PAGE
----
Wearable Sensor Tracks How Much You Scratch
Data could be a boon for people with eczema and other diseases involving intense itch
How much does it itch? That’s a question doctors often ask people with eczema and other itch-inducing ailments, but the answer is subjective and hard to quantify; like being asked to rate one’s pain using one of those emoji-face pain scales.
Today researchers report in Science Advances a wearable sensor that can accurately quantify how much a person is scratching. Worn on the back of the hand, the gadget uses both motion and vibration sensing to sense the hand’s activity. A machine learning algorithm then identifies the motion as either scratching or some other non-scratching hand motion.
“The ability to quantify scratching as an objective way to measure itch is really important across a wide range of medical conditions,” says Shuai (Steve) Xu, a board-certified dermatologist and biomedical engineer at Northwestern University. Itch is a key symptom of not only eczema and other skin disorders, but also liver disease, kidney disease and certain cancers.
In fact, itchiness is one of the main symptoms that reduce quality of life in these patients, says Xu, who co-developed the device with John Rogers at Northwestern. “Itch is miserable,” he says. “If you’ve ever had a bout of poison ivy, just imagine living with that day in and day out without reprieve.”
Measuring and quantifying itch could improve medical treatment for these patients. For example, it would give doctors and patients a more objective way to determine whether a medication is working. That’s particularly true for young children, who may not be able to articulate how their body changes over time.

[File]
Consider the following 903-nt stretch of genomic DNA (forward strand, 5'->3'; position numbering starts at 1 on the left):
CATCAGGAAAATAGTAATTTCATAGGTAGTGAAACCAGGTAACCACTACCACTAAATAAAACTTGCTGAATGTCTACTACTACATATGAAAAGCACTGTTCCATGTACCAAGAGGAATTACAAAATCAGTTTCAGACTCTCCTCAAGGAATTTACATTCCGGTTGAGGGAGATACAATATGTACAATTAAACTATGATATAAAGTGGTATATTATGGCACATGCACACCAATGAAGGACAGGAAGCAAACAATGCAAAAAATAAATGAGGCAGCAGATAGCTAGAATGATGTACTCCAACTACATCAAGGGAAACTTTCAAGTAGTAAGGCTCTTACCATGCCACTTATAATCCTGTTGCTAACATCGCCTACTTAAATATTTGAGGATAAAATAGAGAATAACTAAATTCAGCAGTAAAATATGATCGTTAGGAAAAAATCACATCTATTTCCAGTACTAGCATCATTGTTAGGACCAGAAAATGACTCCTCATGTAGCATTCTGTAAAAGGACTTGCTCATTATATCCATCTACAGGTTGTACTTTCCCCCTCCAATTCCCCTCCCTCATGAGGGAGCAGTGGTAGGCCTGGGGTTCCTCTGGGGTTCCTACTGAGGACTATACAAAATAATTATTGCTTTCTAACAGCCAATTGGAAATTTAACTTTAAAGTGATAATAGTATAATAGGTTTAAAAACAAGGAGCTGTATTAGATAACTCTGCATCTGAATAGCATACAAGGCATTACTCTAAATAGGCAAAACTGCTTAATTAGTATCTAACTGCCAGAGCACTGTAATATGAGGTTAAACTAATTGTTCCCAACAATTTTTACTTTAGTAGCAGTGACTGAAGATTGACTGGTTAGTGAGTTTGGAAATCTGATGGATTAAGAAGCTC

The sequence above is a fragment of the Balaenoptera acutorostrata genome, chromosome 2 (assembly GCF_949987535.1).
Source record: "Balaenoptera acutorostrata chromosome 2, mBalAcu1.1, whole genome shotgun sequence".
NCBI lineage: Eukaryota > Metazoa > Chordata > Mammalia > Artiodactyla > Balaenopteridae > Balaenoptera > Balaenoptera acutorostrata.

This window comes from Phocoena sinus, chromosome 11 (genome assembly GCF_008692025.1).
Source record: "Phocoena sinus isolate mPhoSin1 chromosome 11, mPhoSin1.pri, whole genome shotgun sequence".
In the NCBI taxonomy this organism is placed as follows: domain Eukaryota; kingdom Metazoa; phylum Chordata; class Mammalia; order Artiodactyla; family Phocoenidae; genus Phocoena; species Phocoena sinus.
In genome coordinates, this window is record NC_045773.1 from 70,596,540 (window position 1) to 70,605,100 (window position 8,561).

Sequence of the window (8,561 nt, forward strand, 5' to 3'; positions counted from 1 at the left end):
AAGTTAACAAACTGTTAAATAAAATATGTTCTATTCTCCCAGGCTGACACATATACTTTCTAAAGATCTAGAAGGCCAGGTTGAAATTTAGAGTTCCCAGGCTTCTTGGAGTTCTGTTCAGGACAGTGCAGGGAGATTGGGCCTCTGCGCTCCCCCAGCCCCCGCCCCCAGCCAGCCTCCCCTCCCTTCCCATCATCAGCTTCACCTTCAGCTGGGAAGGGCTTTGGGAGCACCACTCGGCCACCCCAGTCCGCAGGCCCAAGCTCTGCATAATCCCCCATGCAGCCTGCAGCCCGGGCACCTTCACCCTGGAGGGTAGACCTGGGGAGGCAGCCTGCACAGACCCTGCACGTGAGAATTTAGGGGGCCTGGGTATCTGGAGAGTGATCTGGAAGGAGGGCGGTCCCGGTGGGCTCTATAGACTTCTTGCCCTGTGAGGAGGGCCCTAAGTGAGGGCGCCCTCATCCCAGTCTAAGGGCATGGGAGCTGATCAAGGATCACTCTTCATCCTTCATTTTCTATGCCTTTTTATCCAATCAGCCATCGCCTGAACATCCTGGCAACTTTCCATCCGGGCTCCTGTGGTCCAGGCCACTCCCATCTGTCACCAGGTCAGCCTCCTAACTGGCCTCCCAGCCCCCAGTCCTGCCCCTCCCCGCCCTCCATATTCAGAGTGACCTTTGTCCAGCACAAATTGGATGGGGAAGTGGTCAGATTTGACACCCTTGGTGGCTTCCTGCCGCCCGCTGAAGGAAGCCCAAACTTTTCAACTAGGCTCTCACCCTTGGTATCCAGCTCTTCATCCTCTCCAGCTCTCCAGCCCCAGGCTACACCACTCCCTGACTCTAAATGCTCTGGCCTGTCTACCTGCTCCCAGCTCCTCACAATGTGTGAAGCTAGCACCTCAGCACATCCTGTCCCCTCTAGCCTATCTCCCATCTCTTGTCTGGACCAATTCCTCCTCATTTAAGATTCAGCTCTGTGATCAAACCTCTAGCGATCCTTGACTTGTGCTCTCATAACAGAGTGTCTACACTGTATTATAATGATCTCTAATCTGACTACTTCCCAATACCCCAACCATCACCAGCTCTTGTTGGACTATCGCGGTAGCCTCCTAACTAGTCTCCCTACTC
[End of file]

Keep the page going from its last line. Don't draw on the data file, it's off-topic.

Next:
Such a device could also improve clinical trials by giving drug companies and regulators objective data that show whether a drug works or not. “There are a lot of new drugs being developed for eczema by drug companies. What do they need? They need objective endpoints to show that their drug works, and the most important one is the quantification of itch,” Xu says.
Researchers have tried to use standard accelerometers paired with machine learning to monitor scratching, and Nestle Skin Health and Maruho even created an app for Apple Watch called Itch Tracker. But these devices have a tough time capturing scratching when only the fingers are moving, without wrist motion, says Xu. [READ MORE]